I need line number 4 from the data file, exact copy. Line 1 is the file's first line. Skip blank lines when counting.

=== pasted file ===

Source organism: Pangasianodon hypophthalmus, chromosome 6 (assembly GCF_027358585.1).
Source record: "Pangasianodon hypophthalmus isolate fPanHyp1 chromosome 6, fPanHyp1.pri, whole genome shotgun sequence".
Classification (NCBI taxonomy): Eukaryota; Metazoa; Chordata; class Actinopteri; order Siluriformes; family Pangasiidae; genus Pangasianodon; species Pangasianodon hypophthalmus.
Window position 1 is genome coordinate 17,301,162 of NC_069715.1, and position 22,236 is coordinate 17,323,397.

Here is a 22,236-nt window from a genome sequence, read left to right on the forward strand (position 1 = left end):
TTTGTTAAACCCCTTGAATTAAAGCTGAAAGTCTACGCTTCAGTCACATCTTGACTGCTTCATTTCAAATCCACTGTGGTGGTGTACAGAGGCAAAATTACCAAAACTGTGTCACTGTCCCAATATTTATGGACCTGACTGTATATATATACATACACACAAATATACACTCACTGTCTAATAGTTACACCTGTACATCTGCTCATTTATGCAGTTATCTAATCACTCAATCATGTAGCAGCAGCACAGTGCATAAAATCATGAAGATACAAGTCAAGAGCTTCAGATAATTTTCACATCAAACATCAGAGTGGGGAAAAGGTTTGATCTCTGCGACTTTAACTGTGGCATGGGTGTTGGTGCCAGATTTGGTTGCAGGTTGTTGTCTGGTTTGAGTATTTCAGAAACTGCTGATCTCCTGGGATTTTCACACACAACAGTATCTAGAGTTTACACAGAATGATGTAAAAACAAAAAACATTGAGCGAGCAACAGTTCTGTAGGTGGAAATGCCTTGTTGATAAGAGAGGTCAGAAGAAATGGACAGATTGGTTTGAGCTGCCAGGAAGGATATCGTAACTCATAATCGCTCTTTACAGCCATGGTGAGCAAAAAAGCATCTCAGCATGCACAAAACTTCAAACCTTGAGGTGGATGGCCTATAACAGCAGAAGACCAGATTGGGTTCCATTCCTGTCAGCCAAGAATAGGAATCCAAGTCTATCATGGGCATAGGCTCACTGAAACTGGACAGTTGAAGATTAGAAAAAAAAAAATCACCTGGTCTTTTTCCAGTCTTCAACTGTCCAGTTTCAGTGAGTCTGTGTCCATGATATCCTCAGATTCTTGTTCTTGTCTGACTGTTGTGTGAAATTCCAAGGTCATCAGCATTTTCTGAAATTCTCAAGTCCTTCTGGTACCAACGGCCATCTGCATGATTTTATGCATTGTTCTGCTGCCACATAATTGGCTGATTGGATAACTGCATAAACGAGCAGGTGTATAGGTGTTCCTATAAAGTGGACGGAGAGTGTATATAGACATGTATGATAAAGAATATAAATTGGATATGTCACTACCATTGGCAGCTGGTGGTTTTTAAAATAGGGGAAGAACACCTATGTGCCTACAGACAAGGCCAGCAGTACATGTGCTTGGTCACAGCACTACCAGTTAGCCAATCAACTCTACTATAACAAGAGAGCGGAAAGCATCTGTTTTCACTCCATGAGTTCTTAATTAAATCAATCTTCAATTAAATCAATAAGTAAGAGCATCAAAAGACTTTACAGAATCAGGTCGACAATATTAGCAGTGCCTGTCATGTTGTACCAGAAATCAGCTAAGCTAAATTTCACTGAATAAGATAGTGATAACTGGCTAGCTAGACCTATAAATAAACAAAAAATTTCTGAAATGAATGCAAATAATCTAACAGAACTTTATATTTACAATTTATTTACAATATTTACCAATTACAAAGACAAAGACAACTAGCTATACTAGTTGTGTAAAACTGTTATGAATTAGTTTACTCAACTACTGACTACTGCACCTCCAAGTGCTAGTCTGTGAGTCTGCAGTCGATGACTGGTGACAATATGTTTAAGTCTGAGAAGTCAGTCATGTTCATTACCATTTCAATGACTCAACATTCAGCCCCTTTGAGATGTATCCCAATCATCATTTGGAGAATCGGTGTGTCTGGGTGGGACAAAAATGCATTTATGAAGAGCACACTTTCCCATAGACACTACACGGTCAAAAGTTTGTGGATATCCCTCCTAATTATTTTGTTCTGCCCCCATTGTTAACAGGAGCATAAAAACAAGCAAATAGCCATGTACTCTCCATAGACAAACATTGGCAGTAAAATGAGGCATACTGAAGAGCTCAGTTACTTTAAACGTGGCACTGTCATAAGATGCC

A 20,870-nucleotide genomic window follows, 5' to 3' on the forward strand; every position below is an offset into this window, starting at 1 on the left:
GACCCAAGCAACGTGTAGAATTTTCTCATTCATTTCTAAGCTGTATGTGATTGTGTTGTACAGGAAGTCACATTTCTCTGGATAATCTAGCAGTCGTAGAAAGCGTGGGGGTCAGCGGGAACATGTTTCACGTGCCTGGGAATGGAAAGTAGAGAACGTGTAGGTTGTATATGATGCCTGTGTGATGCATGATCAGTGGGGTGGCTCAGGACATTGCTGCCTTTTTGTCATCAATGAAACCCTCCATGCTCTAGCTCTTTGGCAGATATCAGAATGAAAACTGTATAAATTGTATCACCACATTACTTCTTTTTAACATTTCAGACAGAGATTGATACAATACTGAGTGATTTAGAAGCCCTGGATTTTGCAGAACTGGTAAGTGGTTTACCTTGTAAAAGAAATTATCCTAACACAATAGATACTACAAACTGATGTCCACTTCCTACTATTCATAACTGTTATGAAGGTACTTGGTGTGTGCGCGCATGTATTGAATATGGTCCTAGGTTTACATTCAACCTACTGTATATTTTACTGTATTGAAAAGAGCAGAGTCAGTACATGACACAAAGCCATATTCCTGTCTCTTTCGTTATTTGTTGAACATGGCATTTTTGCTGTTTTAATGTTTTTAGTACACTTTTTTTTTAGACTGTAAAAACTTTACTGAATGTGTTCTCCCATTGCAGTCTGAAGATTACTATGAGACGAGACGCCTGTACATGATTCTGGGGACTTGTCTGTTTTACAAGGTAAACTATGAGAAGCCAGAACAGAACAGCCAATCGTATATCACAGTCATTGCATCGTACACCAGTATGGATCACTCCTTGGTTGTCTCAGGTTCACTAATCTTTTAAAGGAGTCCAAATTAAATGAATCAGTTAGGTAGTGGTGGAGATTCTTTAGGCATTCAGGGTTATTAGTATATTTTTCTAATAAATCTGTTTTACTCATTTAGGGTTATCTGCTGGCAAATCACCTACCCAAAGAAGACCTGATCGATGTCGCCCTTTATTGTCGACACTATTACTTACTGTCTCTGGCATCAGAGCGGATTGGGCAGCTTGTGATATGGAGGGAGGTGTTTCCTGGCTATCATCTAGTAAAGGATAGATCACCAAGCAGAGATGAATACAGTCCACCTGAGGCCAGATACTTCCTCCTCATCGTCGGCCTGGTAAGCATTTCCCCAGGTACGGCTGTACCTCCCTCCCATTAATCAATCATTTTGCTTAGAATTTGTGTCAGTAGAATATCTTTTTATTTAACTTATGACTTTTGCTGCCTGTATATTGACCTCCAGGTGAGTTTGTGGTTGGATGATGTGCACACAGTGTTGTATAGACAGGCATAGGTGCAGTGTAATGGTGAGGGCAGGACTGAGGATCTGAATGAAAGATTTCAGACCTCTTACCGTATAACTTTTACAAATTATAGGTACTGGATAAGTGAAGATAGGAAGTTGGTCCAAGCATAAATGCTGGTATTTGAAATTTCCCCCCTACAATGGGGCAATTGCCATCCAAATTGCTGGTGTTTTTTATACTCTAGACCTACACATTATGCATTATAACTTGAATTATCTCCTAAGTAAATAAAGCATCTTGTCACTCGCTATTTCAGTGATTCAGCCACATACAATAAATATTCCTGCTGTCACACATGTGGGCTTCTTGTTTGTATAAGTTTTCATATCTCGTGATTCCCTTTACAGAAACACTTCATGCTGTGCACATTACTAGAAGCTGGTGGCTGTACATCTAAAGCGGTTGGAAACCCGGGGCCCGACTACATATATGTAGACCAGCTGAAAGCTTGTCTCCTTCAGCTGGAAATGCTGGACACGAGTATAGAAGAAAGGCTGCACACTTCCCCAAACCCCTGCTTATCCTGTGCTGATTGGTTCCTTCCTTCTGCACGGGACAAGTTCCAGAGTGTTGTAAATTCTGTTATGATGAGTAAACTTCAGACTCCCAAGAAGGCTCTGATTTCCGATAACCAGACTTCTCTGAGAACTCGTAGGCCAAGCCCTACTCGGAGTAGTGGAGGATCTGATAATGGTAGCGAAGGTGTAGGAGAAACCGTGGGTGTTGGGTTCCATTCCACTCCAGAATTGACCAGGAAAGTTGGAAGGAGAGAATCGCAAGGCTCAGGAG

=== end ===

Window position 1 is genome coordinate 17,301,162 of NC_069715.1, and position 22,236 is coordinate 17,323,397.